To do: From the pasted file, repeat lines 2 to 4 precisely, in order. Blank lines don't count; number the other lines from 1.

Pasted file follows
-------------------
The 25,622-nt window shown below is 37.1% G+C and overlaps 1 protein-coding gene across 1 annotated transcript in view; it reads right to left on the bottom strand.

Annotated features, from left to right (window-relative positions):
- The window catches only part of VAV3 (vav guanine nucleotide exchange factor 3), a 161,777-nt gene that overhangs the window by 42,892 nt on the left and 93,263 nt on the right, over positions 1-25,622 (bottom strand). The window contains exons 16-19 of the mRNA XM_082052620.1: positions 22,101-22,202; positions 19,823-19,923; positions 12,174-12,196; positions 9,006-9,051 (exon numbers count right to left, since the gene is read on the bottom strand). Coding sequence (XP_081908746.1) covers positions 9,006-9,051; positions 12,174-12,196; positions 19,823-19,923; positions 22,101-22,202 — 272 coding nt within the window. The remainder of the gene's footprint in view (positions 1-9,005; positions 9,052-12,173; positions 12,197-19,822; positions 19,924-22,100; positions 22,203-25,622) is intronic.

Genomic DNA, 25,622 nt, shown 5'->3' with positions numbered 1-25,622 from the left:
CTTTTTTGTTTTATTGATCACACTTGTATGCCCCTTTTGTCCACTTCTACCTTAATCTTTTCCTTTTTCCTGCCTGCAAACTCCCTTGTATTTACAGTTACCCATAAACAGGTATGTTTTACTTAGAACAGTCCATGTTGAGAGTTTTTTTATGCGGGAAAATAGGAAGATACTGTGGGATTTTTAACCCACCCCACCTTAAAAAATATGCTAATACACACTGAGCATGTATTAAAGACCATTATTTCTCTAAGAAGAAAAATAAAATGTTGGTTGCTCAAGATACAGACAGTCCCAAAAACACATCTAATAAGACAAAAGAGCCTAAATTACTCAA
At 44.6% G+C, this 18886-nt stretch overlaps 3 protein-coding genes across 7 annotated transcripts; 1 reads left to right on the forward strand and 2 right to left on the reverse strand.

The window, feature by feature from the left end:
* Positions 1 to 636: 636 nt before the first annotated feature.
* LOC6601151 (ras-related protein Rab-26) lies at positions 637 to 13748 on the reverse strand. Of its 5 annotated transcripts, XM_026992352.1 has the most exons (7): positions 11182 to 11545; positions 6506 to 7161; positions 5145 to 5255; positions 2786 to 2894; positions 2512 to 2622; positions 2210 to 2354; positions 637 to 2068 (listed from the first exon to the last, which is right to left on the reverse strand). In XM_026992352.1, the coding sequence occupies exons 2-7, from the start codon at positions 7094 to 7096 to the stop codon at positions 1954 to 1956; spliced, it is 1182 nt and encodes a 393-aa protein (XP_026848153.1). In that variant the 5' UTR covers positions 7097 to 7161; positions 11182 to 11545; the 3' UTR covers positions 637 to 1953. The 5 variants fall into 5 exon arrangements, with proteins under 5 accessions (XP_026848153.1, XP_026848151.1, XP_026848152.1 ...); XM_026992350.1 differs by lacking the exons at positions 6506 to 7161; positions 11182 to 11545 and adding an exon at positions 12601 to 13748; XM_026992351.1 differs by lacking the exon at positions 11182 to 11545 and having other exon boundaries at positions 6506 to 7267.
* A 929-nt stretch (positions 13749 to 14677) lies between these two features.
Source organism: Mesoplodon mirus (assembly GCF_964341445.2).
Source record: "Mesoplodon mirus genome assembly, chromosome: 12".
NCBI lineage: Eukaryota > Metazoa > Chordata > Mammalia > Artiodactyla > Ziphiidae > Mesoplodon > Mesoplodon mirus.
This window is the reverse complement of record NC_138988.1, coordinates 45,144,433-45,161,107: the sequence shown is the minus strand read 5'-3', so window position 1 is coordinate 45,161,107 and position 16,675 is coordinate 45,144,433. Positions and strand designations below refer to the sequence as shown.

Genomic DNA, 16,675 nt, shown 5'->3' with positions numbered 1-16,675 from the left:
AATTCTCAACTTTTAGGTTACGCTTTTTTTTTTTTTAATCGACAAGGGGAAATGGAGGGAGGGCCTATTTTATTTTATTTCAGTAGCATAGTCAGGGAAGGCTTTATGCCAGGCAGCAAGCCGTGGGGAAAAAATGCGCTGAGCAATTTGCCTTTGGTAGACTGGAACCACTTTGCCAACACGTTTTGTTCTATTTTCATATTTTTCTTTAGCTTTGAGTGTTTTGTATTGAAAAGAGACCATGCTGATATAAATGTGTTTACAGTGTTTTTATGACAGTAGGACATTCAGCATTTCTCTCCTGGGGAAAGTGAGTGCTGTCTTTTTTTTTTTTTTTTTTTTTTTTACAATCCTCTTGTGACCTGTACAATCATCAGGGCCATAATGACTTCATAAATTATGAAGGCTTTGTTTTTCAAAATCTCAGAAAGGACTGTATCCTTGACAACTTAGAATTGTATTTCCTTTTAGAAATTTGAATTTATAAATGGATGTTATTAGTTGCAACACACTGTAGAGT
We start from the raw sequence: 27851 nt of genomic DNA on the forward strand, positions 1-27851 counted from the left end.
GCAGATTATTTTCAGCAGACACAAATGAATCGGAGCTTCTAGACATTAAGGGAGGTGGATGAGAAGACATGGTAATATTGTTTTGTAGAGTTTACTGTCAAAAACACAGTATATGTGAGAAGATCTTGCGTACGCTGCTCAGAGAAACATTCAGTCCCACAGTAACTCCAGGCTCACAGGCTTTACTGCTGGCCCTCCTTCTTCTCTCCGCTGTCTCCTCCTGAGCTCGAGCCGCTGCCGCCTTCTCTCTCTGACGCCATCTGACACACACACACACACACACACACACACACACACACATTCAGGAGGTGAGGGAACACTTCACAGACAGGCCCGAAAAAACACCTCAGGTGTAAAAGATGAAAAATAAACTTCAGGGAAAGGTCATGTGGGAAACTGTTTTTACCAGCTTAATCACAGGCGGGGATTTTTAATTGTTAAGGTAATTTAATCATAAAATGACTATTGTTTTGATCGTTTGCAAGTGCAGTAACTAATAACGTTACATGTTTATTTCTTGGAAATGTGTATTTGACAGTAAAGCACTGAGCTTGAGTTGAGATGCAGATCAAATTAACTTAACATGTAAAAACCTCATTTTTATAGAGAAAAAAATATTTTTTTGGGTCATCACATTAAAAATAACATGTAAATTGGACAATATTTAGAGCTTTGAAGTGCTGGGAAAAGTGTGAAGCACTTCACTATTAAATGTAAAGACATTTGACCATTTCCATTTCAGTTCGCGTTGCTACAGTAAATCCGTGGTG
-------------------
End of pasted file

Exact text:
Annotated features, from left to right (window-relative positions):
- The window catches only part of VAV3 (vav guanine nucleotide exchange factor 3), a 161,777-nt gene that overhangs the window by 42,892 nt on the left and 93,263 nt on the right, over positions 1-25,622 (bottom strand). The window contains exons 16-19 of the mRNA XM_082052620.1: positions 22,101-22,202; positions 19,823-19,923; positions 12,174-12,196; positions 9,006-9,051 (exon numbers count right to left, since the gene is read on the bottom strand). Coding sequence (XP_081908746.1) covers positions 9,006-9,051; positions 12,174-12,196; positions 19,823-19,923; positions 22,101-22,202 — 272 coding nt within the window. The remainder of the gene's footprint in view (positions 1-9,005; positions 9,052-12,173; positions 12,197-19,822; positions 19,924-22,100; positions 22,203-25,622) is intronic.

Genomic DNA, 25,622 nt, shown 5'->3' with positions numbered 1-25,622 from the left: